Section 109.3(b) is identical to PHMSA's proposal with the exception of the following language added to § 109.3(b)(2) (in italics): “Inspections and investigations are conducted by designated agents of the Secretary who will, upon [a person's] request, present their credentials for examinations. Such an agent is authorized to * * * [g]ather information by any reasonable means, including, but not limited to, gaining access to records and property (including packages) * * *.” In addition to interviewing, photocopying, photographing, and audio and video recording during inspections or investigations, this language was included to specify what seems implicit in the Department's general authority—the ability to gather evidence and information through records and property, including access to the packages subject to inspection, and otherwise gather information to support enforcement activity. This is existing general authority under 49 U.S.C. 5121(a)-(b).

The inspections or investigations may be conducted at any pre-transportation or transportation facility wherever a hazardous material is offered, transported, loaded or unloaded, or stored incidental to the hazardous material movement, provided they are performed “at a reasonable time and in a reasonable manner.” See 49 U.S.C. 5121(c)(1)(A); 49 CFR 171.1. PHMSA interprets “reasonable time” to mean an entity's regular business hours. PHMSA interprets “reasonable manner” to mean that DOT inspectors may gather information from any entity or source that is related to the transportation of hazardous materials in commerce whenever hazardous material operations or work connected to such operations are being performed. Although a new provision to DOT's statutory authority, § 5121(c)(1)(A) specifies DOT's ability to inspect records and property under its existing regulatory authority under § 5103(b)(1). Aside from § 5121(c)(1)(A), DOT continues to have authority to issue and serve administrative subpoenas for documents or other tangible things when such evidence is necessary to assist an inspection or investigation. Each operating administration will serve the subpoena in accordance with its own existing statutory or regulatory authority. See 14 CFR 13.3 (FAA), 49 CFR 105.45-.55 (PHMSA), 49 CFR 209.7 (FRA), and 49 U.S.C. 502(d), 5121, and 31133(a)(4) (FMCSA). PHMSA believes that this provision enables DOT to gather information from any source, including the offeror, carrier, packaging manufacturer or tester responsible for the shipment, to learn about the nature of the contents of the package. This process promotes communication and cooperation by all concerned parties and enables the Department to detect and deter undeclared hazardous material shipments and declared shipments that are not in compliance with the Federal hazmat law or the HMR.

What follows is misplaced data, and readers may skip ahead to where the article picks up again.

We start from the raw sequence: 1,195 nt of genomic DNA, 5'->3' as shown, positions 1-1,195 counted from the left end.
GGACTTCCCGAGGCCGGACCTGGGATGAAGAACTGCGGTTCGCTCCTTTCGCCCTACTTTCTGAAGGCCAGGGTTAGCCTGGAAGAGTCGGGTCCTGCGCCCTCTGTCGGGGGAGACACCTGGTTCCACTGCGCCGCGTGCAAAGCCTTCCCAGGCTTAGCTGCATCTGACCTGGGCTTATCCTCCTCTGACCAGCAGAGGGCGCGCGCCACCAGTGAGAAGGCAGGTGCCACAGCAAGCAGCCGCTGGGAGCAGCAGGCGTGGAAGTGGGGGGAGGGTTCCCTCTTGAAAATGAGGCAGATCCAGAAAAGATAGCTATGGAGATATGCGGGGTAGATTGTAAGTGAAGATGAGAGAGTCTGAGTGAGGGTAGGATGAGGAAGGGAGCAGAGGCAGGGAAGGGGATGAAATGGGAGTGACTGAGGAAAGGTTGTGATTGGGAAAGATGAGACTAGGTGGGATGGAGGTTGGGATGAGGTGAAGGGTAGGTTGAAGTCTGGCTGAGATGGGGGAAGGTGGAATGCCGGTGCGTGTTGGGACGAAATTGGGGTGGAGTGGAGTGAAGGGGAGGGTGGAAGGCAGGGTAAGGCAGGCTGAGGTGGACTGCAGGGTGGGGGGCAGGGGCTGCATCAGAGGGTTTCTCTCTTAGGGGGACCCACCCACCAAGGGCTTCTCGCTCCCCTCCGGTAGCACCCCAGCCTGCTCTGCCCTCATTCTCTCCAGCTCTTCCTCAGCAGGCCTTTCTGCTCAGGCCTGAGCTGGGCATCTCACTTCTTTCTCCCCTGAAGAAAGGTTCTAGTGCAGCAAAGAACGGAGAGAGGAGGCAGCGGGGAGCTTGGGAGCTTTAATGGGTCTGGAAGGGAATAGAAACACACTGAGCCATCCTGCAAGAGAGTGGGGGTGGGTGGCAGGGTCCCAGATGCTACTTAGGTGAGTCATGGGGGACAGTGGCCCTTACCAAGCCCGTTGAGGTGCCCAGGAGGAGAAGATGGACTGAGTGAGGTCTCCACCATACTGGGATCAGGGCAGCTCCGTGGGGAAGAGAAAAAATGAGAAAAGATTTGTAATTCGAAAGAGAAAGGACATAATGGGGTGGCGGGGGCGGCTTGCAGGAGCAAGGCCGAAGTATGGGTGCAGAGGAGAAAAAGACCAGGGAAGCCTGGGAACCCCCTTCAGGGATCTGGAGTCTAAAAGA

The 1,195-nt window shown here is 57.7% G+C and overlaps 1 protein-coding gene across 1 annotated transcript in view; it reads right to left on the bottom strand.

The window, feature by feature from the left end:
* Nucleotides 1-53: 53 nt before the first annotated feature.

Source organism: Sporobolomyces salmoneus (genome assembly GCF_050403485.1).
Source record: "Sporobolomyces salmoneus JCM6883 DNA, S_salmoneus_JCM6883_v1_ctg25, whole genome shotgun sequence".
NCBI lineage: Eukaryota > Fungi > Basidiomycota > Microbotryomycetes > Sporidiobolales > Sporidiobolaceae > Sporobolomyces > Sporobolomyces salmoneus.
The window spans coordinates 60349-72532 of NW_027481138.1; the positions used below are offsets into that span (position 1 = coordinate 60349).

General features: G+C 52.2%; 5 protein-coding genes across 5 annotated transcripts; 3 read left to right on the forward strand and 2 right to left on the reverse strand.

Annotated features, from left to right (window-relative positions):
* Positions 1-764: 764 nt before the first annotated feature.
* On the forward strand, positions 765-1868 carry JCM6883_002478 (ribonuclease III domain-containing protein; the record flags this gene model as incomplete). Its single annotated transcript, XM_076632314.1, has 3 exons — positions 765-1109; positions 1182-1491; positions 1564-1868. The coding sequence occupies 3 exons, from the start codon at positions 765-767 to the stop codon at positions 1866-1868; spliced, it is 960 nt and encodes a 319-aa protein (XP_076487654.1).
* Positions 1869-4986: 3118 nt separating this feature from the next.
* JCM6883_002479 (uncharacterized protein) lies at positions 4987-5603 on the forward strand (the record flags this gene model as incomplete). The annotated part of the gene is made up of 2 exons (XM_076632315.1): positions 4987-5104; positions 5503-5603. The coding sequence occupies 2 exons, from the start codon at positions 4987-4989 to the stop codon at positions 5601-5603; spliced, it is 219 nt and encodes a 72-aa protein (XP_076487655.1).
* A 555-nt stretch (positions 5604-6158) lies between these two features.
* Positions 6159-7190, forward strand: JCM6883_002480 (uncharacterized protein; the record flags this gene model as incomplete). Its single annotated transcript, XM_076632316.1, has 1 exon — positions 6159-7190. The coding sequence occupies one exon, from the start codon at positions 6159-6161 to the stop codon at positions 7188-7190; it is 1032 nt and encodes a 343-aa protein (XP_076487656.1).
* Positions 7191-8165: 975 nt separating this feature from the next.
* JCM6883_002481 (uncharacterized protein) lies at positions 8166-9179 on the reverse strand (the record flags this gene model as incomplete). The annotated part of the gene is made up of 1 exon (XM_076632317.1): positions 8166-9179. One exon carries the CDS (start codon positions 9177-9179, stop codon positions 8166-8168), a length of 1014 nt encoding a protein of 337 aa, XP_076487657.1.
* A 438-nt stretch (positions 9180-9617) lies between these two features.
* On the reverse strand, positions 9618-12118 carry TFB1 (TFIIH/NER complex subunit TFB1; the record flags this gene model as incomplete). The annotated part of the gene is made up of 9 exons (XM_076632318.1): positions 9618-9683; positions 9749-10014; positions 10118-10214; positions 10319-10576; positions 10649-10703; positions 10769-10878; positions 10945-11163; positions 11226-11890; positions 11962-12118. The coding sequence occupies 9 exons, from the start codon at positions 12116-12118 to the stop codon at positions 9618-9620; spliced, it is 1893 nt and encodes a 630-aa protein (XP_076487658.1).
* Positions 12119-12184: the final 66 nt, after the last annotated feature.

§ 109.5  Opening of Packages